Managing talent is the biggest HR headache

Managing talent will be the most pressing human resources challenge facing companies in the future, according to a survey of more than 1,350 executives from 27 countries in Europe.

by Boston Consulting Group and the European Association for Personnel Management
Last Updated: 14 Jan 2016

A survey from the Boston Consulting Group and the European Association for Personnel Management found that European companies expect to face five major human resources challenges in the future, with managing talent being the most critical. The others were managing demographics, becoming a learner organisation, managing work-life balance and managing change and cultural transformation.

In some countries, specific circumstances mean that topics other than talent management are at the top of the HR agenda. Managing demographics, for example, was the top future HR issue in Germany, Austria and Switzerland. "Corporate executives in Europe generally agreed that they have a demographic problem and that they have not yet devised strategies to fully combat it," says Rainer Strack, a BCG partner managing director based in Dusseldorf.

The survey examined the future importance of 17 HR topics. The five topics that emerged as the most important also represented the capabilities that the companies are weakest in - only 30% of the respondents said that they have begun to tackle all five of the top challenges for the future. The report includes recommended steps that HR departments should take in these areas.

Managing talent. Talent shortages loom, both in Europe and in new markets abroad. To fully exploit available labour pools, the report recommends that companies should source their talent from across the world and ensure that they target their offerings to meet the needs and goals unique to different ethnic groups and nationalities, women and older workers.

Managing demographics. As Europe's workforce becomes increasingly grey, European companies will have to deal with both loss of capacity and knowledge, as more people retire, and loss of productivity as the workforce ages. The report says that companies will have to introduce a job family structure to de-average the demographic risk and identify specific initiatives that address recruiting as well as cross-job qualifications and transfers.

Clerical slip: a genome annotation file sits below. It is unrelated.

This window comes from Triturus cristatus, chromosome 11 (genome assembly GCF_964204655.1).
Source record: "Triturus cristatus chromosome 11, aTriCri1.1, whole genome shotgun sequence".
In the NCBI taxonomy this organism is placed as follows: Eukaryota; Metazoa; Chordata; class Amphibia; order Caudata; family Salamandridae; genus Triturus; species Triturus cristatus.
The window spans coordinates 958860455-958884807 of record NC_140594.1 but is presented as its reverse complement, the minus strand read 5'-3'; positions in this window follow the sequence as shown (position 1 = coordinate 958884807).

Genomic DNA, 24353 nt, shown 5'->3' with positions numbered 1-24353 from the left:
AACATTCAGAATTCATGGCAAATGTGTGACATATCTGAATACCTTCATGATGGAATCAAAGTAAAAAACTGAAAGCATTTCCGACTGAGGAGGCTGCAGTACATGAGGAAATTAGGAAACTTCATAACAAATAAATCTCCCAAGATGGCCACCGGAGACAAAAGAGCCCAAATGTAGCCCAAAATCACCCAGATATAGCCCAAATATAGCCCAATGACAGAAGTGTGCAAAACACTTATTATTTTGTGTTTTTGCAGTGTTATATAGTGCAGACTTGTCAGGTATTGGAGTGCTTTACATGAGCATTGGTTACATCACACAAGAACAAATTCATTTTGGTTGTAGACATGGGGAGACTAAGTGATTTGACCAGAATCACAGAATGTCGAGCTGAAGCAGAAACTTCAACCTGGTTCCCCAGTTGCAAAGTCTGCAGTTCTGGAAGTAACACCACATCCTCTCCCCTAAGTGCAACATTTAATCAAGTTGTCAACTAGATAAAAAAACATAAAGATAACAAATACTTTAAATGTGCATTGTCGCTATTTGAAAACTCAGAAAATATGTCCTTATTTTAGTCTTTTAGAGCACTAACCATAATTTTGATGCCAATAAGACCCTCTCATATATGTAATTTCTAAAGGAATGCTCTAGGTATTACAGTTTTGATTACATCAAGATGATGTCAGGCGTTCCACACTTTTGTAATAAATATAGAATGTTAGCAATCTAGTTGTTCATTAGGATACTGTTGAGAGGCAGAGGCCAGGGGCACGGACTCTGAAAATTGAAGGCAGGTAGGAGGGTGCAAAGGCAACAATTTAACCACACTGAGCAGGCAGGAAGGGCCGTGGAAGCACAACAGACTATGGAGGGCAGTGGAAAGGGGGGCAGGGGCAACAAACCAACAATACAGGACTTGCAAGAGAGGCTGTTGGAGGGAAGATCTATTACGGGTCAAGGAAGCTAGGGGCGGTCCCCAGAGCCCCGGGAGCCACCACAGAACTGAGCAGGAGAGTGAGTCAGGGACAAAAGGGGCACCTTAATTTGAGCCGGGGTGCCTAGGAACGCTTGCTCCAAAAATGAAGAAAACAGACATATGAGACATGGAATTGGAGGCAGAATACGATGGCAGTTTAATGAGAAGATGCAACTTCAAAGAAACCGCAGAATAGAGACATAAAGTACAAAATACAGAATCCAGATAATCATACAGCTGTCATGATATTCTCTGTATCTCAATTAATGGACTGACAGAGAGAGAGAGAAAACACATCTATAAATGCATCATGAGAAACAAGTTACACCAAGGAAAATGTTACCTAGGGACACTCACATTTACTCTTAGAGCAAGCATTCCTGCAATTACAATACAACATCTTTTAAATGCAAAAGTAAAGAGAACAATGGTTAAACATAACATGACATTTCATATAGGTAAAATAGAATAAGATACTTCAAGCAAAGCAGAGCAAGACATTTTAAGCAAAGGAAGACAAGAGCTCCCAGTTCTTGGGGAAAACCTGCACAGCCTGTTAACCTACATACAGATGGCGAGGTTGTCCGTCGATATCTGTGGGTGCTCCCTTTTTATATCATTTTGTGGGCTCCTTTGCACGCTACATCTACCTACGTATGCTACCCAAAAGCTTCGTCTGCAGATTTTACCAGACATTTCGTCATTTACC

Becoming a learning organisation. Companies need to prepare their employees to cope with the complexities and accelerated speed of an increasingly global economy. Rather than simply throwing more money into training, executives should clearly define and measure the return on investment that they expect to gain from learning initiatives, and shape their education programmes accordingly.

Managing work-life balance. Increasing numbers of employees are selecting or rejecting jobs based on the work-life balance they offer, so in order to attract and retain talented individuals, companies will need to offer flexible working arrangements. They will also need to appeal to employees' growing desire to derive a sense of purpose from their work.

Managing change and cultural transformation. As companies hire workers from around the world and enter new markets quicker than ever before, managing change is becoming more important. The survey shows that executives expect their HR departments to develop tools and methodologies that aid line managers in communicating to employees the need for change and enable them to achieve it.

Source:
Boston Consulting Group and European Association for Personnel Management

Review by: Nick Loney

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